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Dental implants

Dental implants

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What is a dental implant?

  • A dental implant is an artificial root that is anchored into the jawbone to create a resistant and durable anchorage used to support a dental prosthesis that replaces one or several teeth.
  • The dental implant serves as an intermediary between the jawbone and the dental prosthesis. As a shock absorber, it enables the transfer of the masticatory forces to the bone in which it is anchored.
  • The missing teeth could have been extracted for different reasons (cavity, damage, fracture) or were simply congenitally (genetically) missing. The implant is inserted into the bone, like a screw, and provides support for the visible part of the tooth: the crown.
  • The implant can support fixed prostheses that cannot be removed by the patient like a single tooth (crown) or several teeth linked together (bridge).
  • Several implants can also support removable prostheses (dentures) or complete prostheses to restore an entire mouth.
  • Orthodontists do not install dental implants; this procedure is done by a general dentist, a periodontist, a maxillofacial surgeon or any other specialist in dentistry.
Comparison between a natural tooth and a dental implant.

Dental implants characteristics

Dental implants present a surface that encourage osseointegration.

Dental implants present different textures and designs that encourage osseointegration, an essential element for them to be solid and stable.

 

Indications and case selection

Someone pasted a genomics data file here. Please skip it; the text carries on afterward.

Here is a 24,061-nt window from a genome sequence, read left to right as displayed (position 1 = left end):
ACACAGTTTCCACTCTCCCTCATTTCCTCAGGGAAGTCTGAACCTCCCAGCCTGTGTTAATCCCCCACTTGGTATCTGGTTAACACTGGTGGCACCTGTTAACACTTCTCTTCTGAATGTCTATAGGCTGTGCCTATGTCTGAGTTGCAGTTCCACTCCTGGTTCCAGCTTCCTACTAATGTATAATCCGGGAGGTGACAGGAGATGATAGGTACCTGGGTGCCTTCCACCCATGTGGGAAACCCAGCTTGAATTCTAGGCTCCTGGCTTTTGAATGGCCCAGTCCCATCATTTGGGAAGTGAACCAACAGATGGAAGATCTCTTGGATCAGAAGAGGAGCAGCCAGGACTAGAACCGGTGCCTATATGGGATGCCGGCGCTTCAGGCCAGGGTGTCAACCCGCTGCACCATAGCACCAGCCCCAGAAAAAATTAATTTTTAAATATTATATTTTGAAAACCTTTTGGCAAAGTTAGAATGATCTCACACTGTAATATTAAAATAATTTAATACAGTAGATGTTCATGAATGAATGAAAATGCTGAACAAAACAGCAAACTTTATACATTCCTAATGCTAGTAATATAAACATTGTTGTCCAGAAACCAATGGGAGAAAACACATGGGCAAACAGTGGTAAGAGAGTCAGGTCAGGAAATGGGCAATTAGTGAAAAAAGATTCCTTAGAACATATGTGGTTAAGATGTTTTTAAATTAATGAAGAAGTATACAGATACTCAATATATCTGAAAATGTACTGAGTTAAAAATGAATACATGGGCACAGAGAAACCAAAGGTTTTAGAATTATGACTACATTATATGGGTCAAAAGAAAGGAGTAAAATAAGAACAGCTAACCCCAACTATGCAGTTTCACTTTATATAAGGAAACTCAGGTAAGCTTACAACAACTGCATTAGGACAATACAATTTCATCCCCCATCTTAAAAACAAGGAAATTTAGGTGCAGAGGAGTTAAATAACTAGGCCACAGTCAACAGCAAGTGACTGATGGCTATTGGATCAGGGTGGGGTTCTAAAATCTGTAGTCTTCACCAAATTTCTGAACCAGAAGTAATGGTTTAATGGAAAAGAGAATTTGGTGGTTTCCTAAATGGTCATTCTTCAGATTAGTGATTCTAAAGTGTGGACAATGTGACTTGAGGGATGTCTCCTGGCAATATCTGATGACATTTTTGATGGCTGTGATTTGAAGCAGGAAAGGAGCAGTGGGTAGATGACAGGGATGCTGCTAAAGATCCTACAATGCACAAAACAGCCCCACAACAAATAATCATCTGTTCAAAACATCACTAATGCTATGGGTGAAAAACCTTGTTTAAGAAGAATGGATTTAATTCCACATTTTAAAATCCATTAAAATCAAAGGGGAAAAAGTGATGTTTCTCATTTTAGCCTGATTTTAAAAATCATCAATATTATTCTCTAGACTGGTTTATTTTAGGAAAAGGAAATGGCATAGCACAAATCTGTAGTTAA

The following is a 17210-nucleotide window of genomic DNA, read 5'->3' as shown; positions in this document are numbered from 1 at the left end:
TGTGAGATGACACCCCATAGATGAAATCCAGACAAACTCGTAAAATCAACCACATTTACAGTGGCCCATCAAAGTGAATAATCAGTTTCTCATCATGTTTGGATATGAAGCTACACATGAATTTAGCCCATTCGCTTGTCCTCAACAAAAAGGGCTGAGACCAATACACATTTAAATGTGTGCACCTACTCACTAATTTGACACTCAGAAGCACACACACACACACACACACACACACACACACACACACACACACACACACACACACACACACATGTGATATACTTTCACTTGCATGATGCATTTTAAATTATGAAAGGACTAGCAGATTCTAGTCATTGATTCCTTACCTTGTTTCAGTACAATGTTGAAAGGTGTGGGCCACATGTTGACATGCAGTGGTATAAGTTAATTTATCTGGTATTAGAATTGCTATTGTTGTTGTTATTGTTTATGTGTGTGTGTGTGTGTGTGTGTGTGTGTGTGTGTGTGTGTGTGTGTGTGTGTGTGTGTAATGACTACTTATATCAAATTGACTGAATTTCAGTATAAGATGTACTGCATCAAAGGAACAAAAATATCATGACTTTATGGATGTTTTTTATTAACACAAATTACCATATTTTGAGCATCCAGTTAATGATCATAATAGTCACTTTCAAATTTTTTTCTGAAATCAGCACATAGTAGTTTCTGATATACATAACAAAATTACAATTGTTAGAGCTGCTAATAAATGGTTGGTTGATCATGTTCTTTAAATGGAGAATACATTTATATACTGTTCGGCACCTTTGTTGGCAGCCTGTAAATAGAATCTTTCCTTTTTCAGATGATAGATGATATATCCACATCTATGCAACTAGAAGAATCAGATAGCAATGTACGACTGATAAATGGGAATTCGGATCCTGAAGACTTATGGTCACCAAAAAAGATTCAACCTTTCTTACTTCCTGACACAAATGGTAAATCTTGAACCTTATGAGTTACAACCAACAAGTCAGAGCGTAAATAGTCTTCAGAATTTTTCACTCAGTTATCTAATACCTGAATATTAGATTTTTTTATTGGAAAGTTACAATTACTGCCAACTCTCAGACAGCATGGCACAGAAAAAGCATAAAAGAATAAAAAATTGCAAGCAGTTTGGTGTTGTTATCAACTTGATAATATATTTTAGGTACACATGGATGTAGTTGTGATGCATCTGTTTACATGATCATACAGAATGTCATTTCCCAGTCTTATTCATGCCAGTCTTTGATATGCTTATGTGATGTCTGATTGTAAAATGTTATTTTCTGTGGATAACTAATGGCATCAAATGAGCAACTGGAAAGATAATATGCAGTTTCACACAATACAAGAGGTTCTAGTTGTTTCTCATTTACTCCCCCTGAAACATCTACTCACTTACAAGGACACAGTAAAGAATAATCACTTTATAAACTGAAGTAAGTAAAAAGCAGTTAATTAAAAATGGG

Not everybody is a good candidate for dental implants. The patient’s periodontium must be of good quality for the installation of implants. This implies:

Contraindications to the installation of dental implants include:

Interdisciplinary approach

It is important to realize that dental implants are just one prosthetic solution available for partially toothless patients. Just like any restorative solution, they present certain benefits and disadvantages.
Each patient’s ideal solution will have to be evaluated globally with all the dental practitioners involved (general dentist, periodontist, maxillofacial surgeon, prosthodontist, etc.).

When orthodontics is required to prepare the dentition and the occlusion for dental implants, the orthodontist will work together with the various specialists to give the teeth an optimal position, allowing them to offer the best prosthetic solution to their patient afterward.

To see examples of interdisciplinary cases with dental implants.

Success

Significant progress was made in dental implantology since the early 1980s.
Literature now reports success rates from 95 to 98%.
Several implants that were installed more than 20 years ago do not present any problems. It is believed that osseointegrated implants can remain untouched for life. However, studies report a lifetime of at least 10 years in average.
Important: the crowns, the bridges or the prostheses supported by an implant will have to be replaced after some time, like any other dental prosthesis.

Preventing bone loss

  • When a tooth is extracted, a certain bone loss will inevitably occur.
  • This loss will progressively worsen throughout the years; the height and width of the bone mass may have to be increased to allow the installation of an implant.
  • The sooner an implant is installed after the loss of a tooth, the better are the chances of maintaining the bone volume.
  • Dental implants prevent the bone loss by allowing the masticatory forces to be distributed in the alveolar bone around the implant. The jawbone reacts to these forces by increasing the bone density, which makes it more resistant, solid and functional.